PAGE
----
Deception trial: Elderly man 'not suffering from memory problems'
The trial of a District Court judge accused of attempting to deceive an elderly man out of half his estate has heard that the alleged victim is not suffering from any memory problems.
Heather Perrin (aged 60) is accused of tricking Thomas Davis into bequeathing half his €1m estate to her two children while he was a client of her solicitors firm.
The trial has previously heard testimony from Mr Davis, who is in his 80s, that he wished to leave the vast majority of his estate to his two nieces who live in England. He said he only intended to leave €2000 each to the Perrin children.
On the sixth day of the trial, prosecuting counsel Dominic McGinn SC asked Mr Davis' GP, Dr Michael Malone, if Mr Davis is suffering from any memory problems.
Dr Malone said that Mr Davis has good mental capacity and added that he recently told gardaí that Mr Davis is “mentally fine”.
The trial has already heard that when the alleged deception came to light, Ms Perrin claimed the mistake was on the part of Mr Davis and his wife and that she had drawn up the will in line with their wishes at the time.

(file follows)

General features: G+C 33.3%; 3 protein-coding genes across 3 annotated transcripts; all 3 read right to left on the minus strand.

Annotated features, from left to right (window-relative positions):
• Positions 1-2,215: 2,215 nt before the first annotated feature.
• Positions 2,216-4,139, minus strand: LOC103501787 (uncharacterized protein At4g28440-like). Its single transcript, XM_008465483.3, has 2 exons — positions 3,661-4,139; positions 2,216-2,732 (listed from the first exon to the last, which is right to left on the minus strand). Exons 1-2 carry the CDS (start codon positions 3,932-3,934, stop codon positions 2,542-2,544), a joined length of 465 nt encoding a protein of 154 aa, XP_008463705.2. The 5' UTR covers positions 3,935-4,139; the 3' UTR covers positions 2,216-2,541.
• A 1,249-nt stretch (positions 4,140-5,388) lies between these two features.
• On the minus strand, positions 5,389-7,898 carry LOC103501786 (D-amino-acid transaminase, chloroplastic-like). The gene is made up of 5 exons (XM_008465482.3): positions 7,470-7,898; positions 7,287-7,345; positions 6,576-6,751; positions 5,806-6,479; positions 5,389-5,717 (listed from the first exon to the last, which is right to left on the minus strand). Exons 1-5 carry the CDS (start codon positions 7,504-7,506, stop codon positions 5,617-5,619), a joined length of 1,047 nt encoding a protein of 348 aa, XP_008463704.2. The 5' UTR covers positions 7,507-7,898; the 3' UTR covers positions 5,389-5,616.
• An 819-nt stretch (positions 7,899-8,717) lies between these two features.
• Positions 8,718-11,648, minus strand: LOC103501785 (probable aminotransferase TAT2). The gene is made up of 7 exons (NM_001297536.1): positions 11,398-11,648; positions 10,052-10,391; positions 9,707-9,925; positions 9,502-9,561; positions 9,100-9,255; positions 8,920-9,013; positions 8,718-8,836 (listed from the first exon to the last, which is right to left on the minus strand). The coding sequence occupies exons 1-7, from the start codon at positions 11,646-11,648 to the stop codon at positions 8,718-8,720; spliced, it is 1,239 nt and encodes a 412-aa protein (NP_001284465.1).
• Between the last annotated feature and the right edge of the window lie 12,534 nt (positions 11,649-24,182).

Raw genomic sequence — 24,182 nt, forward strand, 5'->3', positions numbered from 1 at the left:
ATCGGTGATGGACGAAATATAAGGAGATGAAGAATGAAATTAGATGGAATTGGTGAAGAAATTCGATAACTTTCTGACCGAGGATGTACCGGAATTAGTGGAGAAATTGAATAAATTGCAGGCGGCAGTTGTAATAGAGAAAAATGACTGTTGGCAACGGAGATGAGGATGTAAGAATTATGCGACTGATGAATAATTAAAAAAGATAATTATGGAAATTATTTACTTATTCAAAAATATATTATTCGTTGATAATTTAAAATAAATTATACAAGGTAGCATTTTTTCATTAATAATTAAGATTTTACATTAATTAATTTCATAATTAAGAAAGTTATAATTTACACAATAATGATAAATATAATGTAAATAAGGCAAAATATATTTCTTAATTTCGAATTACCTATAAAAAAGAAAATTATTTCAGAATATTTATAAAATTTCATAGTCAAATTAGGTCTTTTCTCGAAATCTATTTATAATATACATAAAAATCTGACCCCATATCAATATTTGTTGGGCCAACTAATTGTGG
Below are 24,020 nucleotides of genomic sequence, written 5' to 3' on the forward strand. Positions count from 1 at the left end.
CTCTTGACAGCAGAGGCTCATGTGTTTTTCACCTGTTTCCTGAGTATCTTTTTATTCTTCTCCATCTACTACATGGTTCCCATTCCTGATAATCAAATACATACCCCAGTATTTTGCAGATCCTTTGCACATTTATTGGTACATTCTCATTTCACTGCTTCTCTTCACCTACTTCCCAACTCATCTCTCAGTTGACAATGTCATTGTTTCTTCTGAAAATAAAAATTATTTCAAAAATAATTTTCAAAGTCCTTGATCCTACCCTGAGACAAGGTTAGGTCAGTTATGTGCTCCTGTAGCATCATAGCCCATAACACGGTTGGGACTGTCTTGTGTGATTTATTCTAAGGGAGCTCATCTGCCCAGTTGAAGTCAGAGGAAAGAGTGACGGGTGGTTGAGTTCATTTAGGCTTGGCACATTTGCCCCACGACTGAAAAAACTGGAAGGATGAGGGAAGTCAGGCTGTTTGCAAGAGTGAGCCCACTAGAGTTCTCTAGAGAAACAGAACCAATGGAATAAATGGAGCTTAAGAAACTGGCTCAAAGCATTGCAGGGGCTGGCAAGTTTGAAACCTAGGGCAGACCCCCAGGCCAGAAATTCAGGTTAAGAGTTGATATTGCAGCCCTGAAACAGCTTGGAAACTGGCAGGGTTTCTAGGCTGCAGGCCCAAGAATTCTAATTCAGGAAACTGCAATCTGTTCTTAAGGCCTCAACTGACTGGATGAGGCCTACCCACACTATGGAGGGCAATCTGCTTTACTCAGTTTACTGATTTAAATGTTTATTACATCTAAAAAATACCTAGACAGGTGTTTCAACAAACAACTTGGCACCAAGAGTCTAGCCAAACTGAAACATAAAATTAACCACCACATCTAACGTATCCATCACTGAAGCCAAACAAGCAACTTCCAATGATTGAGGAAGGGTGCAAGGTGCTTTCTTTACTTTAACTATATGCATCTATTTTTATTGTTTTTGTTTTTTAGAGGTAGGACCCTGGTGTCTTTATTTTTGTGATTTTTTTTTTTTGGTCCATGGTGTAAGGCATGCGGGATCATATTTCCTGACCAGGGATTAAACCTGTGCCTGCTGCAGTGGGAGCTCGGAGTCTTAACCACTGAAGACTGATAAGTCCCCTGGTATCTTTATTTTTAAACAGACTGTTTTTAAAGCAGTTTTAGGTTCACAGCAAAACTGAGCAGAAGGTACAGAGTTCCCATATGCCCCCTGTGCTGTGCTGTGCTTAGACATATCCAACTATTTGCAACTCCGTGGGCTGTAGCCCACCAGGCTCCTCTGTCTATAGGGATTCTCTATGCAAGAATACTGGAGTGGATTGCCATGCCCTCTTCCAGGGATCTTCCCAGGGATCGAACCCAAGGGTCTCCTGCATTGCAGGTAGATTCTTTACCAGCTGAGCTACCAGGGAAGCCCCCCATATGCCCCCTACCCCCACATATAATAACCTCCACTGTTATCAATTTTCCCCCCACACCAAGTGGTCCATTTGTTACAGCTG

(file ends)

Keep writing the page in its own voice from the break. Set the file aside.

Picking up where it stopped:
Ms Perrin of Lambay Court, Malahide has pleaded not guilty at Dublin Circuit Criminal Court to deceptively inducing Mr Davis to bequeath half of his estate to Sybil and Adam Perrin at her office on Fairview Strand on January 22, 2009.
She was made a judge in February 2009 after running a solicitors practice in Fairview of which Mr Davis was a long-standing client.
Dr Malone told the court that he has signed a number of documents attesting to the mental capacity of Mr Davis and his wife to understand the significance of handing over power of attorney to a solicitors firm.
He said that on January 22, 2009 he was contacted by the accused who asked him to complete a document attesting to the mental capacity of Mr Davis.
He agreed with Mr McGinn that she did not ask him to carry out any examination of their mental capacity but said that he did this before completing the document.
He said on April 30, 2010 he was contacted by O'Hanrahan Quaney solicitors, who took over Ms Perrin’s practice, asking him if he had any concerns about the couple's mental capacity and he told them he did not. He said he later signed a document to that effect.
He told Patrick Gageby SC, defending, that in September 2010 difficulties with Mrs Davis's mental capacity began to manifest themselves medically. He said that this happened quickly and that problems with her intellect have progressed since then.
The case continues before Judge Mary Ellen Ring and a jury of eight men and four women.